Celebrating Cinco de MayoTexas and Mexico have a long history together, from Spanish colonies in both places in the late 1600s, through the Texas Revolutionary War against Mexico, to the current $41 billion per year in Texas exports to Mexico.

So it’s no surprise that in Texas any major “celebration of Mexican heritage and pride” is celebrated widely.

It may be a surprise to you, though, that while Cinco de Mayo, the 5th of May, commemorates the victory of the Mexican militia over the French army at The Battle of Puebla in 1862, it’s NOT Mexico’s Independence Day, which is September 16. Given the long and rich history Texas and Mexico share, though, it¬†probably should not be surprising that the¬†victorious commander of The Battle of Puebla, Gen. Ignacio Zaragoza, was born in Goliad in 1829.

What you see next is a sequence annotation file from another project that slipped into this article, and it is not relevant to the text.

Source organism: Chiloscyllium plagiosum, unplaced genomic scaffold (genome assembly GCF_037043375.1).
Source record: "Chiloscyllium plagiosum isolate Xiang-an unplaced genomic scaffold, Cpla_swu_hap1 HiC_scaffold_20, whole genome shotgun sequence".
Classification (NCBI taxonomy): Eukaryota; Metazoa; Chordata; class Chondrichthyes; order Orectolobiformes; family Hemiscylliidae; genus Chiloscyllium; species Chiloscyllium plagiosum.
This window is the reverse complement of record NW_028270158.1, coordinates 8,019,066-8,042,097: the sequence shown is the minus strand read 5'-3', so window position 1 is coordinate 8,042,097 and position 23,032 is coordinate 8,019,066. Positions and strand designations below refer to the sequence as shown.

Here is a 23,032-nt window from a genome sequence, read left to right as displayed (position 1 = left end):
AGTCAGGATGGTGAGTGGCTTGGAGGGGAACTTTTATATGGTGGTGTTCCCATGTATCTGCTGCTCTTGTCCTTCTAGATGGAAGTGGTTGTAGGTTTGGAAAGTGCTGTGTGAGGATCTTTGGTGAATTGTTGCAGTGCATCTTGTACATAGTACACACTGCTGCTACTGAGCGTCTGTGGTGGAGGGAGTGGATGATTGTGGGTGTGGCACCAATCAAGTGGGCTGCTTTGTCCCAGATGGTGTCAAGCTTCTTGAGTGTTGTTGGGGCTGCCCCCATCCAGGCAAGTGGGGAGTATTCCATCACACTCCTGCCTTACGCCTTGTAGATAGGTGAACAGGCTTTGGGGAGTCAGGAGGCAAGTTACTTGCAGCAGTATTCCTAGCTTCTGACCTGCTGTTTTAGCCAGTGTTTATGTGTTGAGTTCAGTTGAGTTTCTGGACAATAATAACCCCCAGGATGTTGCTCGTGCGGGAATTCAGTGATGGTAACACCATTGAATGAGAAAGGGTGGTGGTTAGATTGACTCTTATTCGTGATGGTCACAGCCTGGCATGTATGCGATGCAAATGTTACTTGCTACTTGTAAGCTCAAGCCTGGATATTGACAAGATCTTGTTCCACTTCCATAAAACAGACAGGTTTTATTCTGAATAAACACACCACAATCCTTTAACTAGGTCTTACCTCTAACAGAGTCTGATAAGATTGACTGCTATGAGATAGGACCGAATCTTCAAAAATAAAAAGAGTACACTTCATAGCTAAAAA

Cinco de Mayo is primarily a regional holiday celebrated only in the city and state of Puebla, and “is a holiday that is virtually ignored in Mexico”.

You Never Know What Will Catch Fire

The Battle of Puebla was a relatively insignificant event. The French forces were beaten back, but they did capture Puebla only a year later. It’s not even a national holiday in Mexico. Yet on this day each year millions of people, of Mexican heritage and not, will celebrate the day in the United States.

What has caught fire with your clients? Are you trying different ideas? The only way to know what will work is to test many options. When one does catch fire – run with it! Next thing you know you may have a surprise holiday of your own.

What has surprised you? What has resonated with your clients that you didn’t really expect? Share your experience in the comments.

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